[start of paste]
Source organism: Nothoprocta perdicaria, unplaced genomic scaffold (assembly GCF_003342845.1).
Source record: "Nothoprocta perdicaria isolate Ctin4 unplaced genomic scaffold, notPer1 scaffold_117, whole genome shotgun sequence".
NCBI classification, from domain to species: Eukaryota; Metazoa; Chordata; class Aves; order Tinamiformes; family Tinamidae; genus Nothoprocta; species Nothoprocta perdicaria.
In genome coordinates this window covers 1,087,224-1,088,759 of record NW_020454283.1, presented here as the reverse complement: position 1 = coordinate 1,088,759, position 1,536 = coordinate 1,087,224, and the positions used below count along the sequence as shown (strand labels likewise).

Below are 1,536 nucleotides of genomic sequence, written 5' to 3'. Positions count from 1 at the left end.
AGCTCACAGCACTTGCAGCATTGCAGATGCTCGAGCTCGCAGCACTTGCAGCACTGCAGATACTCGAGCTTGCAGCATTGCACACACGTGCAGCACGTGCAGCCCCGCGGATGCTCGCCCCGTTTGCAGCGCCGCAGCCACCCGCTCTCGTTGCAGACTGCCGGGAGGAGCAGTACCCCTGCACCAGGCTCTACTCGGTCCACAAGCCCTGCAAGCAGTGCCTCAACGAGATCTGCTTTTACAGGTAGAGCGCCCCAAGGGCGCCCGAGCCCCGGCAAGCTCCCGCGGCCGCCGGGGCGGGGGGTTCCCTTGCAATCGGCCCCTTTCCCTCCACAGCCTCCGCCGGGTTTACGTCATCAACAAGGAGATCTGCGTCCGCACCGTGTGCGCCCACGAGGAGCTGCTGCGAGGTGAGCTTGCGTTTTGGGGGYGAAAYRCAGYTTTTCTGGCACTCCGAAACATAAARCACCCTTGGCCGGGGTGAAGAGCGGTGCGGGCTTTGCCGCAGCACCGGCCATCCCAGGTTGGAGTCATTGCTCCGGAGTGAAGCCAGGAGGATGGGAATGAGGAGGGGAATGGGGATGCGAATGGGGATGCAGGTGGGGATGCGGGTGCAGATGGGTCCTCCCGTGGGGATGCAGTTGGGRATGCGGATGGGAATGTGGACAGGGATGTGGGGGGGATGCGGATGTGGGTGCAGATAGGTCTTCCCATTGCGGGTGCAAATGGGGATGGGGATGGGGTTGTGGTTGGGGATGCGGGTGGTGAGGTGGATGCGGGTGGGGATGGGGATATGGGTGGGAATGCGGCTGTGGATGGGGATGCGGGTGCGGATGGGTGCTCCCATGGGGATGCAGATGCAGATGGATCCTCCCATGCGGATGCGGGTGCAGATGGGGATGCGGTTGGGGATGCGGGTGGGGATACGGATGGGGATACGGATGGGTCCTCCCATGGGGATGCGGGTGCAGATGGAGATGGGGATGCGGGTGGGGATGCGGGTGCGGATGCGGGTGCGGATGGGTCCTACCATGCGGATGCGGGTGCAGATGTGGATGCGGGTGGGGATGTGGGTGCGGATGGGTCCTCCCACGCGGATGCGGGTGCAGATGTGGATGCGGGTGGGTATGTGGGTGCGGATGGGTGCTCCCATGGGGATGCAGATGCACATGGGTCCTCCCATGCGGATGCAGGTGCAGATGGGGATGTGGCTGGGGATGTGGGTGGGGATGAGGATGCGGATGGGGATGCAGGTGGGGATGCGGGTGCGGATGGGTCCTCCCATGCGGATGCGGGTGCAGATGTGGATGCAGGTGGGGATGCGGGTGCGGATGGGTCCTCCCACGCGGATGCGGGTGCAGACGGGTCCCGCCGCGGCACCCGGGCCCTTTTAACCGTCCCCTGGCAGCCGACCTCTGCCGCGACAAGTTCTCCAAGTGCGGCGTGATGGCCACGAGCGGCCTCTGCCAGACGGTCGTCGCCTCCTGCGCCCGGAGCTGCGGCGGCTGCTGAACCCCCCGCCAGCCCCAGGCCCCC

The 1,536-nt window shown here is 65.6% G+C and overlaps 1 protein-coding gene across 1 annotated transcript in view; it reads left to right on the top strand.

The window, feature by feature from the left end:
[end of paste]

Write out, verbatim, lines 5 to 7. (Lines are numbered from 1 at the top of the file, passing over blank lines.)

Below are 1,536 nucleotides of genomic sequence, written 5' to 3'. Positions count from 1 at the left end.
AGCTCACAGCACTTGCAGCATTGCAGATGCTCGAGCTCGCAGCACTTGCAGCACTGCAGATACTCGAGCTTGCAGCATTGCACACACGTGCAGCACGTGCAGCCCCGCGGATGCTCGCCCCGTTTGCAGCGCCGCAGCCACCCGCTCTCGTTGCAGACTGCCGGGAGGAGCAGTACCCCTGCACCAGGCTCTACTCGGTCCACAAGCCCTGCAAGCAGTGCCTCAACGAGATCTGCTTTTACAGGTAGAGCGCCCCAAGGGCGCCCGAGCCCCGGCAAGCTCCCGCGGCCGCCGGGGCGGGGGGTTCCCTTGCAATCGGCCCCTTTCCCTCCACAGCCTCCGCCGGGTTTACGTCATCAACAAGGAGATCTGCGTCCGCACCGTGTGCGCCCACGAGGAGCTGCTGCGAGGTGAGCTTGCGTTTTGGGGGYGAAAYRCAGYTTTTCTGGCACTCCGAAACATAAARCACCCTTGGCCGGGGTGAAGAGCGGTGCGGGCTTTGCCGCAGCACCGGCCATCCCAGGTTGGAGTCATTGCTCCGGAGTGAAGCCAGGAGGATGGGAATGAGGAGGGGAATGGGGATGCGAATGGGGATGCAGGTGGGGATGCGGGTGCAGATGGGTCCTCCCGTGGGGATGCAGTTGGGRATGCGGATGGGAATGTGGACAGGGATGTGGGGGGGATGCGGATGTGGGTGCAGATAGGTCTTCCCATTGCGGGTGCAAATGGGGATGGGGATGGGGTTGTGGTTGGGGATGCGGGTGGTGAGGTGGATGCGGGTGGGGATGGGGATATGGGTGGGAATGCGGCTGTGGATGGGGATGCGGGTGCGGATGGGTGCTCCCATGGGGATGCAGATGCAGATGGATCCTCCCATGCGGATGCGGGTGCAGATGGGGATGCGGTTGGGGATGCGGGTGGGGATACGGATGGGGATACGGATGGGTCCTCCCATGGGGATGCGGGTGCAGATGGAGATGGGGATGCGGGTGGGGATGCGGGTGCGGATGCGGGTGCGGATGGGTCCTACCATGCGGATGCGGGTGCAGATGTGGATGCGGGTGGGGATGTGGGTGCGGATGGGTCCTCCCACGCGGATGCGGGTGCAGATGTGGATGCGGGTGGGTATGTGGGTGCGGATGGGTGCTCCCATGGGGATGCAGATGCACATGGGTCCTCCCATGCGGATGCAGGTGCAGATGGGGATGTGGCTGGGGATGTGGGTGGGGATGAGGATGCGGATGGGGATGCAGGTGGGGATGCGGGTGCGGATGGGTCCTCCCATGCGGATGCGGGTGCAGATGTGGATGCAGGTGGGGATGCGGGTGCGGATGGGTCCTCCCACGCGGATGCGGGTGCAGACGGGTCCCGCCGCGGCACCCGGGCCCTTTTAACCGTCCCCTGGCAGCCGACCTCTGCCGCGACAAGTTCTCCAAGTGCGGCGTGATGGCCACGAGCGGCCTCTGCCAGACGGTCGTCGCCTCCTGCGCCCGGAGCTGCGGCGGCTGCTGAACCCCCCGCCAGCCCCAGGCCCCC

The 1,536-nt window shown here is 65.6% G+C and overlaps 1 protein-coding gene across 1 annotated transcript in view; it reads left to right on the top strand.